Noise pollution and traffic hazards
The ubiquitous advertising trucks with the panels and the blaring
loudspeakers are an evil of life in Chiang Mai that could easily be done
away with, I believe! Not only are these annoying trucks filling the air
with unspeakable noise, noise nobody can really understand anyway, they
block traffic as they drive slowly through the city streets. And why is it
necessary to have not just one or two trucks but usually three or four,
travelling in a caravan? They cause terrible traffic jams and terrible
Please please ban these awful things, I doubt they are a very effective
marketing tool anyway considering how much trouble they cause for everyone
Entrance fees at Doi Suthep
As a long time working resident of Thailand and Chiang Mai I must confess I am
rather surprised that Wat Phrathat Doi Suthep actually charges a 30 baht
admission fee for foreigners. An admission fee to a temple? I am happy to donate
and usually do but find the idea of an admission fee to a place of worship to be
Perhaps the surly man who collects this admission fee would be put to better use
guarding the temple bells from unruly and unregulated children who play with
them and break them?
The general lack of respect shown by both Thais and foreigners when coming to
this holy place deeply disturbs me. The foreigners are often ignorant, which is
not a good excuse but surely a better one than the disrespectful Bangkok Thai
people have. Shouldn’t they know better?
I am a Buddhist and often like to visit the Wat for a moment of mediation and
prayer but find the rude man at the gate to be off putting and more than once
have decided, instead, to take my prayers to a more peaceful and welcoming
temple such as Wat Umong.
It’s a sad loss and one that makes this seem more of a commercial venture than
place of worship, perhaps this explains the disrespectful attire and behavior
from visiting Thais, maybe they think its commercial so its ok.
Doi Suthep lover
Red Truck smog
Are these red trucks regulated in anyway? In general, they produce more thick,
choking black smog than any other vehicles on the road. Many is the time I have
been stuck behind one on my motorcycle gagging on the fumes. I realize they
belong to some kind of co-op, I see the emblem painted on the doors. What does
this co-op do? Does it require them to do regular mainentance on their vehicles?
Or to change their oil so that everyone around them isn’t polluted?
Inside the city the biggest culprits are the red trucks, outside it is the big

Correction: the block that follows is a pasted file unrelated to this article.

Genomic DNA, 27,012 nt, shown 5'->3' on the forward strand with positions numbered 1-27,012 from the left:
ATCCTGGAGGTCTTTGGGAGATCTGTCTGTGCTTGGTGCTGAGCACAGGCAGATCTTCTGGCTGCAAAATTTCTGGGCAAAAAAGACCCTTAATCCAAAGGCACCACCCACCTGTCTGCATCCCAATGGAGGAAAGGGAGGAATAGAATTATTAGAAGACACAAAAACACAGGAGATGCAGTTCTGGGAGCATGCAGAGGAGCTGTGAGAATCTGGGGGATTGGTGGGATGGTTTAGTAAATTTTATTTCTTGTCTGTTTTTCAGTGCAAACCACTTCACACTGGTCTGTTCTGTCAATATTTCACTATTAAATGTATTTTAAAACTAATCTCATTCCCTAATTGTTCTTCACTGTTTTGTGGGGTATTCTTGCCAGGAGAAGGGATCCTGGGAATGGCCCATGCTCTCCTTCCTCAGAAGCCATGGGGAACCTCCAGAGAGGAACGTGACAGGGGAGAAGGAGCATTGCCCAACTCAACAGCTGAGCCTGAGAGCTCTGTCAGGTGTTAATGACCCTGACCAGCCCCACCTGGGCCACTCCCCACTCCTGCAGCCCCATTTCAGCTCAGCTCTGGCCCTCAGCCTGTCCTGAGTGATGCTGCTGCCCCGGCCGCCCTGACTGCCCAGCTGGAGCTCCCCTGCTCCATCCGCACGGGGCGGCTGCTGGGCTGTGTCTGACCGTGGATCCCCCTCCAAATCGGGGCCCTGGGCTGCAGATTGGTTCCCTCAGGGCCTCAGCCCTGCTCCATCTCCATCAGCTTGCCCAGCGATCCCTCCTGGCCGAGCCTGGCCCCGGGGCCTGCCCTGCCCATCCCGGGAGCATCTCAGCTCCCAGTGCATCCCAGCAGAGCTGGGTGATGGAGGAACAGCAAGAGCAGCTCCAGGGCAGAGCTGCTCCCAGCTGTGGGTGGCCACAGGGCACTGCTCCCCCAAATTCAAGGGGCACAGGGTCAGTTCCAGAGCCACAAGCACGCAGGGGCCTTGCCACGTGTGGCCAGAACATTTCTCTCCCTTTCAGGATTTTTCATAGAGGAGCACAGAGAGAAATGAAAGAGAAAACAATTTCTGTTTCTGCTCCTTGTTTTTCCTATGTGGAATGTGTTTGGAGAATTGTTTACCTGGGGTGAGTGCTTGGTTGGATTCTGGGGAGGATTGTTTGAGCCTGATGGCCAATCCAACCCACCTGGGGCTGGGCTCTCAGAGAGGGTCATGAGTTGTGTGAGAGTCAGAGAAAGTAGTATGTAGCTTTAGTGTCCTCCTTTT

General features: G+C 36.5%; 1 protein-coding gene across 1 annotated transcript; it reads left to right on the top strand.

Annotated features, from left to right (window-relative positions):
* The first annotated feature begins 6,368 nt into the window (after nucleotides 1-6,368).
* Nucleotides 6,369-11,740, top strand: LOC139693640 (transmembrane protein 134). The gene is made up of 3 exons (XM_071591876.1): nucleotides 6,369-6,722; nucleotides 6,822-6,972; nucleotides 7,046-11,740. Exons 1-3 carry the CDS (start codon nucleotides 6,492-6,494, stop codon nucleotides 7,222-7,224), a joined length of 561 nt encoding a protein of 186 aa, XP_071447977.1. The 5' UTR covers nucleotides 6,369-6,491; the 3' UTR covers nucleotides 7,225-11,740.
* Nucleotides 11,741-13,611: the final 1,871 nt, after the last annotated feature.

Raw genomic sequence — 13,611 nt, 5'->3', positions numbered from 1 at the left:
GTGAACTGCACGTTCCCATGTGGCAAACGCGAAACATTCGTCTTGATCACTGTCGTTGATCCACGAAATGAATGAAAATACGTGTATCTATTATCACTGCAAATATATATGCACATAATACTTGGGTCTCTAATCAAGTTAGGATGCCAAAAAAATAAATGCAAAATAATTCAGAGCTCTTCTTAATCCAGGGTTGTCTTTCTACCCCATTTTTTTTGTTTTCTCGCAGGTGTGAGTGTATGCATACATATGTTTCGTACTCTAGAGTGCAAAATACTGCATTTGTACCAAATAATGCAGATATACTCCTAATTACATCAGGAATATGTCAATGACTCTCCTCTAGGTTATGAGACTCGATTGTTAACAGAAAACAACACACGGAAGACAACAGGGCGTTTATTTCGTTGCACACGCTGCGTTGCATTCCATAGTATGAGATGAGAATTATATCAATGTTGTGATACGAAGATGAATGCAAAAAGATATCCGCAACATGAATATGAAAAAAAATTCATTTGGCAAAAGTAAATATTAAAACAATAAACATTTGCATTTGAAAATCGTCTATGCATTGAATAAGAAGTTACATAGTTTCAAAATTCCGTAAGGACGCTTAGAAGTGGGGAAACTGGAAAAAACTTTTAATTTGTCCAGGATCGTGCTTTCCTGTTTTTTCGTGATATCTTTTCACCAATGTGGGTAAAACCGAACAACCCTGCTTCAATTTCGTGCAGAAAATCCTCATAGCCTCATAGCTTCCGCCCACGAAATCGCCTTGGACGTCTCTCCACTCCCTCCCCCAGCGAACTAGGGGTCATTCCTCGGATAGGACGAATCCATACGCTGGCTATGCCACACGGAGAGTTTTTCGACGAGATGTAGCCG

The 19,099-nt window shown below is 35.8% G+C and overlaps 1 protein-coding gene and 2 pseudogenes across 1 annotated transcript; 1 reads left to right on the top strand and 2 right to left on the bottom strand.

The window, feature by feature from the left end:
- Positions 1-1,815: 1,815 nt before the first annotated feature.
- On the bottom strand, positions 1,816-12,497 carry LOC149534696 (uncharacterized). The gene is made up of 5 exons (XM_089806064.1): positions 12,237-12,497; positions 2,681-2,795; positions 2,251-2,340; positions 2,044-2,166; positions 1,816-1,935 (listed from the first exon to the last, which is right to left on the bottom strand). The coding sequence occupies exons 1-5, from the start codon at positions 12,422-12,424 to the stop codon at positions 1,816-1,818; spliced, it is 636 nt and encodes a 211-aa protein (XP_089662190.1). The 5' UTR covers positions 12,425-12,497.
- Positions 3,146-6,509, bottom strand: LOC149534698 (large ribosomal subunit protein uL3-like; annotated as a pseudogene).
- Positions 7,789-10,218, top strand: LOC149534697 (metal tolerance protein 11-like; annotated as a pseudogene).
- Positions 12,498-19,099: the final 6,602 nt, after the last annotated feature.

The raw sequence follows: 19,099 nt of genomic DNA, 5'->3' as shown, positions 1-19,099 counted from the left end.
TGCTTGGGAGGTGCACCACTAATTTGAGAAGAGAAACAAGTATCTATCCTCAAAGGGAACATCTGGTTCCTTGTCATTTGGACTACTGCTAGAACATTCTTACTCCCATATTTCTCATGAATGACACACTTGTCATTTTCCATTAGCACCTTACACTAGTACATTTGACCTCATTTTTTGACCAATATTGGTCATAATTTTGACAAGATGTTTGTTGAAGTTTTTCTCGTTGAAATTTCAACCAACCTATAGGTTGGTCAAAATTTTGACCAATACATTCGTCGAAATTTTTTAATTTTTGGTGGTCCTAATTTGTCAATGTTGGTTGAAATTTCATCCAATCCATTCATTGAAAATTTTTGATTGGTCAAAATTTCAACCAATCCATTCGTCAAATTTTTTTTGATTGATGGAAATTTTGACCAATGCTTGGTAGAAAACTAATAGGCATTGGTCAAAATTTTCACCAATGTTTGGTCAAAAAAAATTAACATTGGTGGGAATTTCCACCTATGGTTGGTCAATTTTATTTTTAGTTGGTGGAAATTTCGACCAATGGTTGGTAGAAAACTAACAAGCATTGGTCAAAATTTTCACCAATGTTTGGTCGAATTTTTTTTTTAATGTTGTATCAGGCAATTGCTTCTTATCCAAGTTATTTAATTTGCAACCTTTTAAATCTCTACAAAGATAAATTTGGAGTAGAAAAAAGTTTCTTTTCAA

trucks carrying sand, dirt etc. to construction sites. These big trucks not only
emit the thickest black smog but often spray sand onto the road.
I recall last year during the height of the terrible haze that filled Chiang Mai
that trucks and cars were being spot checked for emissions. I would suggest that
it is done more than once a year. Try doing it now, for instance. And make sure
you check everyone, including the red trucks.
There is a 2500 Baht fine for this kind of pollution in Bangkok. Chiang Mai
would do well to impose the same fines on polluters.
The cool weather
has finally come!
This is not a complaint but rather an observation and a joyous one at that. The
cool season has finally arrived, albeit rather late I believe. I have not lived
here for as long as some have but in my mind, November is the start of the cool
season, or winter as the natives like to call it. December seems quite late, and
it rained every day during Loy Krathong. The parades and festivities still went
on, but it did dampen things a bit.
I am grateful that it is cool now but I have to wonder if the Thai weather
department’s prediction of this being the coldest winter in many years will
actually come true. They failed to predict that it would start nearly a month
late or that rains would continue long past their normal period. I realize that
meteorology is part science, part voodoo but this seems to me to be less science
and more voodoo!
English language abilities need to improve
Chiang Mai is becoming more of an international city with many resident
foreigners, tourists and business people visiting. The level of English here,
while certainly better than in many other areas of Thailand, is really not good
enough to offer the kind of service that people need, and this in businesses
that cater to foreigners.
The fact is, if a company is going to court the foreign customer, even target
them for their services or products, then the level of English and the service
that goes with it really needs to go up. Too often I have been in businesses
that are geared towards foreigners and the staff have been unable to communicate
in any meaningful way.
Yes, I do speak some Thai but not everyone does and tourists most definitely
will not. Additionally, if Chiang Mai wants to attract long stay residents such
as retirees then these companies really need to train their staff to speak
English, much less better English.
This is not an impossible task and given the profits some of these businesses
must make then surely an eye towards improving the English of their staff could
just be seen as an investment that will result in ever increasing sales?